Premiere League Data Visualization

I’m a Premiere League fan.  Who doesn’t enjoy getting up at 7am to watch some of the best players in the world and some of the best fans go to battle across the pond?

I got a little annoyed this morning watching the coverage as they discussed who was in what place.  Certainly, the Premiere League is not the only place you hear this, but I think the way we discuss who’s “winning” is occasionally, well, stupid.  If a team has played two less games, it’s a bit asinine to worry about who’s ahead of whom.  I realize it’s a bit of a brass tacks, you either have the points or you don’t, but in a game where teams all eventually play the same number of games, it seems a bit dumb to discuss who’s got the most points when teams haven’t played the same number of games.

As an illustration, here’s the current leaderboard plotted by games played and points.

As you can see Manchester City is the lone team still at 25 games, yet according to commentators had “fallen” to 4th in the league.  Liverpool has had the opportunity at 6 more points!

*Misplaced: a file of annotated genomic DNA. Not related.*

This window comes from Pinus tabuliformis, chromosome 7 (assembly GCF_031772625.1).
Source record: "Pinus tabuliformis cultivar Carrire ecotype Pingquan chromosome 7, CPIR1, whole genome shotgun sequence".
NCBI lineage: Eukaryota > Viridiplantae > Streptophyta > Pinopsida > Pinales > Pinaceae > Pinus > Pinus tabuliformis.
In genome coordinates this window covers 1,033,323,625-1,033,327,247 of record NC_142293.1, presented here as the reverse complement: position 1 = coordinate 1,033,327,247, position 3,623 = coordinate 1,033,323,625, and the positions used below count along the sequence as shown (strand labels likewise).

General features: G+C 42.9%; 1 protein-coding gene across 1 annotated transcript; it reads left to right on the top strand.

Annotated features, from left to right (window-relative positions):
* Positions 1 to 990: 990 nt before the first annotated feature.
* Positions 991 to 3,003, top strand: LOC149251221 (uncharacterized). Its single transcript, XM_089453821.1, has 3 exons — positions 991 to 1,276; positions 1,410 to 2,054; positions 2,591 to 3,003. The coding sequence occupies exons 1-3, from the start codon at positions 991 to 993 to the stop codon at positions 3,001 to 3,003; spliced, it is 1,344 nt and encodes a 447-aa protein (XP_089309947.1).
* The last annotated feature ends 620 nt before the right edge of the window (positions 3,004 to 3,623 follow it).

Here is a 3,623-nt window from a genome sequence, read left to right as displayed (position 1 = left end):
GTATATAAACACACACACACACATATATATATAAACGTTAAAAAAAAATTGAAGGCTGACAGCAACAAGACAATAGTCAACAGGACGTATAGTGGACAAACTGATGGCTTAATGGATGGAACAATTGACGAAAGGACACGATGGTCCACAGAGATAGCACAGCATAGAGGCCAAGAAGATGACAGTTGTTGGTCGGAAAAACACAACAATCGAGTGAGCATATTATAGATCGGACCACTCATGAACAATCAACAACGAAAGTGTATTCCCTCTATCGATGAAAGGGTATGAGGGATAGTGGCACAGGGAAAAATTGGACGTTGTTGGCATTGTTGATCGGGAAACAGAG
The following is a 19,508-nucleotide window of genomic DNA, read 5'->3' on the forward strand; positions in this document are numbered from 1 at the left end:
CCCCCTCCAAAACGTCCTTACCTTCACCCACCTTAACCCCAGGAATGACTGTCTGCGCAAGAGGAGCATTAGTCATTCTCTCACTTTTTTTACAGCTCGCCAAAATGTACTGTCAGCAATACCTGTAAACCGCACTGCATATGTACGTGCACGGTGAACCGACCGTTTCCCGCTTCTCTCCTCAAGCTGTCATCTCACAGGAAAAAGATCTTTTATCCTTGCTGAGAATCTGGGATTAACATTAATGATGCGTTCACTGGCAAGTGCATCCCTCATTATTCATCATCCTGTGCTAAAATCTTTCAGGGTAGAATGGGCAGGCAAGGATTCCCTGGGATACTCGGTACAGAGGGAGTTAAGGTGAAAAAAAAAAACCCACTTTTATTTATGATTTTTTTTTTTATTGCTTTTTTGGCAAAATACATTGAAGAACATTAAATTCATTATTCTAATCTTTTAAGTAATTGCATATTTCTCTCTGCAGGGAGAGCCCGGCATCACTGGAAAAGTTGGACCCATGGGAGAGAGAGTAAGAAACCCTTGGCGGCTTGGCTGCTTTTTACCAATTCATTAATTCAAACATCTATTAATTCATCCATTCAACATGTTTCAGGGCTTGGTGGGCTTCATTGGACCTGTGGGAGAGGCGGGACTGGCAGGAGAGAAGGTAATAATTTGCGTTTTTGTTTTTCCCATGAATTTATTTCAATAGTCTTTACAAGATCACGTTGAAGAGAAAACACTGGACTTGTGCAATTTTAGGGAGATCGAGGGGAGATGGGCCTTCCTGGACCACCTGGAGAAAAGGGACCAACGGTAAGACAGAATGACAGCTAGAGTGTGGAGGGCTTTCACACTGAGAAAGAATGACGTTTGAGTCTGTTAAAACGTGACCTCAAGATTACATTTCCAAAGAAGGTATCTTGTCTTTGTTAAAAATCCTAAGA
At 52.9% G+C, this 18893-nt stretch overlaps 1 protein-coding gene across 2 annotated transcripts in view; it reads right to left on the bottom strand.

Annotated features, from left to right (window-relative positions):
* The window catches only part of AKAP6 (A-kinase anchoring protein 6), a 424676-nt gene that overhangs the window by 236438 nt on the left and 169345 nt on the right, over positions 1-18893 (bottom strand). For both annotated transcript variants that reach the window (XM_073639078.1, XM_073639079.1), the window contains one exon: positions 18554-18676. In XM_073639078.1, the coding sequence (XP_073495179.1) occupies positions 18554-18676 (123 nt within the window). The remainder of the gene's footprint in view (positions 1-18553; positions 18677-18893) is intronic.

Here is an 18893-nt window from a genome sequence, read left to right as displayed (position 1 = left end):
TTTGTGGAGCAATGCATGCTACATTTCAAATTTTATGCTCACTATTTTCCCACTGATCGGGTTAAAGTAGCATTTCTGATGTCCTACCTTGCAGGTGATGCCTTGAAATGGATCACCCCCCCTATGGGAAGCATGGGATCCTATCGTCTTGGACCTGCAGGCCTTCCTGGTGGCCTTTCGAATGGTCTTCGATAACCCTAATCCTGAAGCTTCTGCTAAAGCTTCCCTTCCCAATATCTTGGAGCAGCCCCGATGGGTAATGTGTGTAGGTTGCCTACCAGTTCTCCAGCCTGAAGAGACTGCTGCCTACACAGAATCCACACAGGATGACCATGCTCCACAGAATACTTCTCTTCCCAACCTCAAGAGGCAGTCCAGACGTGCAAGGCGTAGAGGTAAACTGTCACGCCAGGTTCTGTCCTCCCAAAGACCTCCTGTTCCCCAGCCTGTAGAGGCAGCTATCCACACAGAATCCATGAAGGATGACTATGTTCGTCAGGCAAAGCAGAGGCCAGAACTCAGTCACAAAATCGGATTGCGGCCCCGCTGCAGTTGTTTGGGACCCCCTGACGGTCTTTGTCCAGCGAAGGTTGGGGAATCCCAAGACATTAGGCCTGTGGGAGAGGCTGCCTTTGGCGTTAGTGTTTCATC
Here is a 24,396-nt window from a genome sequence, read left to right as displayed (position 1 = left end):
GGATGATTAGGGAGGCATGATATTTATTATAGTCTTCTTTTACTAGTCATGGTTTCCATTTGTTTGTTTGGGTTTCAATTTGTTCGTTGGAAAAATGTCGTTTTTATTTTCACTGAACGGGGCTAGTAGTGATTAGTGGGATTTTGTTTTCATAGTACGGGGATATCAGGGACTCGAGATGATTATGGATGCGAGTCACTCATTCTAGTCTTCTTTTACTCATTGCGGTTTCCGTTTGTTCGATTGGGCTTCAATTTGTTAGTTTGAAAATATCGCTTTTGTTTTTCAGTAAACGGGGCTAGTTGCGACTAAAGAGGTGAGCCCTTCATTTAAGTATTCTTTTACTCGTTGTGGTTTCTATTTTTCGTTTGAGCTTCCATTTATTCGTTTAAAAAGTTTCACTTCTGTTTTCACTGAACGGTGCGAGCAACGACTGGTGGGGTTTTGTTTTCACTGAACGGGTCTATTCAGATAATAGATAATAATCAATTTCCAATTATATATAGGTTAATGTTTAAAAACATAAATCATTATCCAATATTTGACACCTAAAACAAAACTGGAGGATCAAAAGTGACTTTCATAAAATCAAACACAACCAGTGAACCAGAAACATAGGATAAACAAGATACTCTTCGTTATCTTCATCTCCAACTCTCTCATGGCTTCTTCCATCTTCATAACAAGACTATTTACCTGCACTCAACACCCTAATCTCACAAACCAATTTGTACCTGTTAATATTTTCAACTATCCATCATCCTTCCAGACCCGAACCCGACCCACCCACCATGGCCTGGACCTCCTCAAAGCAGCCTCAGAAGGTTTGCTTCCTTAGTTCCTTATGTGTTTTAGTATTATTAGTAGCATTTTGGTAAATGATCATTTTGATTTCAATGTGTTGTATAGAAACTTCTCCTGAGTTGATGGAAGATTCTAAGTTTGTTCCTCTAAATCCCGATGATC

Now let’s look at this if we plotted points per match.

 

While Chelsea still dominates, it’s pretty obvious that they’ve run away from the pack.  Now, notice that Liverpool actually sits just barely in the top four, only 2 thousandths of a point actually.

The place I think this gets the most interesting is in the relegation zone.  The bottom 3 teams are relegated at the end of the season to the league below.  The generally accepted threshhold to get over is 40 points which, in a 38 game season, amounts to about 1 point per game.  If we look at points per match as a metric and then plot it, it’s interesting what emerges.

You’ll notice that Burnley and Watford, while certainly still in danger, are above the 1 point per game line.  Bournemouth, Leicester and Swansea are still in danger, as they are right at 1 point per match, and 4 teams are below the 1 point per match line.  Look out Crystal Palace, Middlesborough, Hull and Sunderland.

One more since I’m enjoying this…

I think most folks would agree that given enough sample, point differentia or, in the case of football, goal differential is a strong measure of whether a team is good.  Now, you can certainly be determinist about this that points and winning is all that matters.  It’s true that there is no point differential with more goals.  Let’s test this.

As you can see, Manchester City, Swansea and Hull are outperforming their goal differential in points (as well as other teams), perhaps hinting at a coming slide, and Middlesborough and Spurs are underperforming their points given their goal differential, perhaps hinting at some improvement to come.

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